A new “elastomeric foam” shows great promise for future prosthetic organs and soft robotics because of its lightweight and porous structure. To demonstrate its potential, researchers at Cornell have used the material to 3D print an artificial heart, which can pump at realistic speeds and attain a higher flow rate than previously reported prosthetic heart models.
Starting with a liquid material, researchers poured the foam into molds, making a device that was all one material and all one piece. According to the Cornell Chronicle, the material’s porous elasticity—created by mixing in salt while the polymer is liquid — allows researchers to pump both air and liquid through the prosthetic, which can stretch to three times its original size and still retain its shape. A thin outer coating of the same material (sans salt) prevents the model from leaking.
Robert Shepherd, senior author of the study published in Advanced Materials, believes that the all-in-one design using a biocompatible material — silicone — is the key to building prosthetics that can exist inside the body with the fewest potential complications.
Other reported artificial hearts, said Shepherd, are made out of pieces of plastic and metal, and it’s harder to get these materials to pump efficiently without falling apart or causing damage to surrounding tissue. Furthermore, the foam-like structure of the Cornell model allows it to pump fluid at much higher volumes than has been previously reported.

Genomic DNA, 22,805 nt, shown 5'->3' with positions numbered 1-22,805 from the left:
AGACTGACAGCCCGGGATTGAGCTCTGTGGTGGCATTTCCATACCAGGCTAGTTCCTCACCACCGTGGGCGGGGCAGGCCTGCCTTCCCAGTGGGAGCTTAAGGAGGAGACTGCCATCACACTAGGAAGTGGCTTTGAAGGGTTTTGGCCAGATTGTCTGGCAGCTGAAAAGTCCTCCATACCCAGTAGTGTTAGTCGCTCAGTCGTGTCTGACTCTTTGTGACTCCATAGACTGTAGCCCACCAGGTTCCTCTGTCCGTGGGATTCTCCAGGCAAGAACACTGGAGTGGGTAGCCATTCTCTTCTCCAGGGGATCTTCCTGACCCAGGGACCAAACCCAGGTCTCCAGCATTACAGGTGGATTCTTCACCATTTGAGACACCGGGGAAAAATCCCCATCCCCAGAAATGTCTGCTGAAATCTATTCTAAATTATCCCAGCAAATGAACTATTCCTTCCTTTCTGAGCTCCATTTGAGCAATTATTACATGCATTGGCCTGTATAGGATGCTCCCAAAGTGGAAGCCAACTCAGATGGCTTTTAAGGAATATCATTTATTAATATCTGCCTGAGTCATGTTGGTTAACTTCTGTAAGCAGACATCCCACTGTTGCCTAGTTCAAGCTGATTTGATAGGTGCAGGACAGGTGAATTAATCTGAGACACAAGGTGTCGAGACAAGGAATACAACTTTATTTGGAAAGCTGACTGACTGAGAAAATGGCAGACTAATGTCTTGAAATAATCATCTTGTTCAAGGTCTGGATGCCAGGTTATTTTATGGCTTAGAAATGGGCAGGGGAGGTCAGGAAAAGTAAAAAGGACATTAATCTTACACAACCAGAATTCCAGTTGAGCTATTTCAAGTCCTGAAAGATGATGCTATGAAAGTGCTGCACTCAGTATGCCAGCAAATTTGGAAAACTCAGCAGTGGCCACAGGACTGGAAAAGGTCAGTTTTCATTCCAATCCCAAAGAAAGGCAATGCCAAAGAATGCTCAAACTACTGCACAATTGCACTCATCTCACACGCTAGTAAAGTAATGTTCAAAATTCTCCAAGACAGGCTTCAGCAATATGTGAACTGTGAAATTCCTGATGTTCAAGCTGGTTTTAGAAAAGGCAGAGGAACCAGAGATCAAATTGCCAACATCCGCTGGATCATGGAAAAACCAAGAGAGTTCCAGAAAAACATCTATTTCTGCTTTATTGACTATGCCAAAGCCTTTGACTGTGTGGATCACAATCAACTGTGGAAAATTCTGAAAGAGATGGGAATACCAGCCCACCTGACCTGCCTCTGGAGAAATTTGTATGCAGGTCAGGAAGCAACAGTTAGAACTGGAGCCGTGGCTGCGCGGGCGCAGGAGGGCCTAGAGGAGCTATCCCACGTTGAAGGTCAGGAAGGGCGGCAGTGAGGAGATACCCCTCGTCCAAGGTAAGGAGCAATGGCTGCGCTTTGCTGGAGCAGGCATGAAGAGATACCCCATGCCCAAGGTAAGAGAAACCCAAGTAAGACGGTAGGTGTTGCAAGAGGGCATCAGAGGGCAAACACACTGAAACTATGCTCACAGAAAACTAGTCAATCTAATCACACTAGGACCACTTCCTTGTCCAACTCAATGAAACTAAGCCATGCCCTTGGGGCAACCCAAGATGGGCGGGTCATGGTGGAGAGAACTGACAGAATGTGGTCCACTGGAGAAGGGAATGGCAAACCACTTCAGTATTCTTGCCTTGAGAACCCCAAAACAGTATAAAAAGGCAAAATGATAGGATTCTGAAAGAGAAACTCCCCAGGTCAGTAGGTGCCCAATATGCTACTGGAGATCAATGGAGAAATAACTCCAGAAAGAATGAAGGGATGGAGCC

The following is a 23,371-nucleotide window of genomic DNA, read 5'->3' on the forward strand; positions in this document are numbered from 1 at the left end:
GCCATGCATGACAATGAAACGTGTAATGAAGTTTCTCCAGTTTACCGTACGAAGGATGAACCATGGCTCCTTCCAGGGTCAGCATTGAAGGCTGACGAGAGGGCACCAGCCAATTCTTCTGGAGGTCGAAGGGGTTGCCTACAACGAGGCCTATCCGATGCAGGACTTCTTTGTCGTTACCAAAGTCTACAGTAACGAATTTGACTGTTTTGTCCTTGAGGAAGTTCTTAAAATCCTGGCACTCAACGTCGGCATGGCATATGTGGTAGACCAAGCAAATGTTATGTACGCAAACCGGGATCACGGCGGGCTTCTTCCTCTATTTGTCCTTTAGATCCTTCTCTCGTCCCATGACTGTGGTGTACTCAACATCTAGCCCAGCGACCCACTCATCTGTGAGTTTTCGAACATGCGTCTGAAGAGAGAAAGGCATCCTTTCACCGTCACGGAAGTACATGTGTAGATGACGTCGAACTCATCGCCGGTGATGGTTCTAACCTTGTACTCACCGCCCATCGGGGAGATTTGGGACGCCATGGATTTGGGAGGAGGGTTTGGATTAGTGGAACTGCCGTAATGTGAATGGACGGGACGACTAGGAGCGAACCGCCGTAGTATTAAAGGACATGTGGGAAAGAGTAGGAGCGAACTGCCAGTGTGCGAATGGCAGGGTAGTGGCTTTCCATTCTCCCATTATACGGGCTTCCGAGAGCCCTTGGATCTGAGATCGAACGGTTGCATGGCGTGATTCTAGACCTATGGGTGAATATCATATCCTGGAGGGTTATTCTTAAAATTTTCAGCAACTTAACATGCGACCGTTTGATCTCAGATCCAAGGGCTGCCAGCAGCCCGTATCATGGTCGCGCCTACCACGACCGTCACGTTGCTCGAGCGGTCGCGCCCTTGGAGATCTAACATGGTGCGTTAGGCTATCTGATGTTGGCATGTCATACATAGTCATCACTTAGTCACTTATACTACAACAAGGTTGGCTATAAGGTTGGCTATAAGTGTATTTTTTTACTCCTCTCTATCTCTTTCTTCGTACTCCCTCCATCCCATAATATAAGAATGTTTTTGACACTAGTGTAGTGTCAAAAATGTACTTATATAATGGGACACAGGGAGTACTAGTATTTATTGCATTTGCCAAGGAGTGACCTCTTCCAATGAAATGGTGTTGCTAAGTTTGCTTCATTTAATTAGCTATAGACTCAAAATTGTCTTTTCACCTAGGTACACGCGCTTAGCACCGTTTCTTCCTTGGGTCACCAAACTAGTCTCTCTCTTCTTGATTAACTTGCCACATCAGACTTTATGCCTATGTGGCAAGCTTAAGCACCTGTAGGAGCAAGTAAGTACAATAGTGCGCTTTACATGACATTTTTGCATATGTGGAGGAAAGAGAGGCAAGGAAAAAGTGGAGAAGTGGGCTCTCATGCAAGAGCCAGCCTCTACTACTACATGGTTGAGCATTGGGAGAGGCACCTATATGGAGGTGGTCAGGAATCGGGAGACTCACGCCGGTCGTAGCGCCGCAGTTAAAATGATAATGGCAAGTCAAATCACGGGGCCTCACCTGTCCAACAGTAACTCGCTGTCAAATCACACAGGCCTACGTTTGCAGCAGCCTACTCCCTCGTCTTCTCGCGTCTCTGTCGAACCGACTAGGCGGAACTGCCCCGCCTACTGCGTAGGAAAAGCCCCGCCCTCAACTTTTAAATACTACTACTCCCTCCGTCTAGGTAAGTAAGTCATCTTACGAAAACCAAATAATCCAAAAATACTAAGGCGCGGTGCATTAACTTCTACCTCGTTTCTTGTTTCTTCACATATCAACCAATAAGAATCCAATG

“What we’ve done is make a foam that we can mold into any shape and cause it to inflate wherever we want,” Shepherd told WENY News.
While the team is enthusiastic about its progress, the prototype isn’t nearly ready for human use. Because the silicone used is not FDA approved for use inside the body, researchers will have to replace it with another variety. Shepherd’s team also plans to investigate how the material reacts when exposed to higher body temperatures.
Future prototypes will have to be scaled down and will require a stronger external pump, said Shepherd, who added that all the proposed changes were “achievable.”
Also in the works, Shepherd told WENY News, is a foam left ventricular assist device (LVAD) that could wrap around the heart to give extra assistance to muscles weakened by disease. Without hard surfaces or screws, the foam LVAD would pose little danger to existing tissue.
According to the U.S. Department of Health and Human Services, there are approximately 121,272 Americans on the organ donor waiting list, enough to fill two large football stadiums. The effective development of artificial organs could bridge that gap for people waiting on a transplant, or even replace their organs permanently.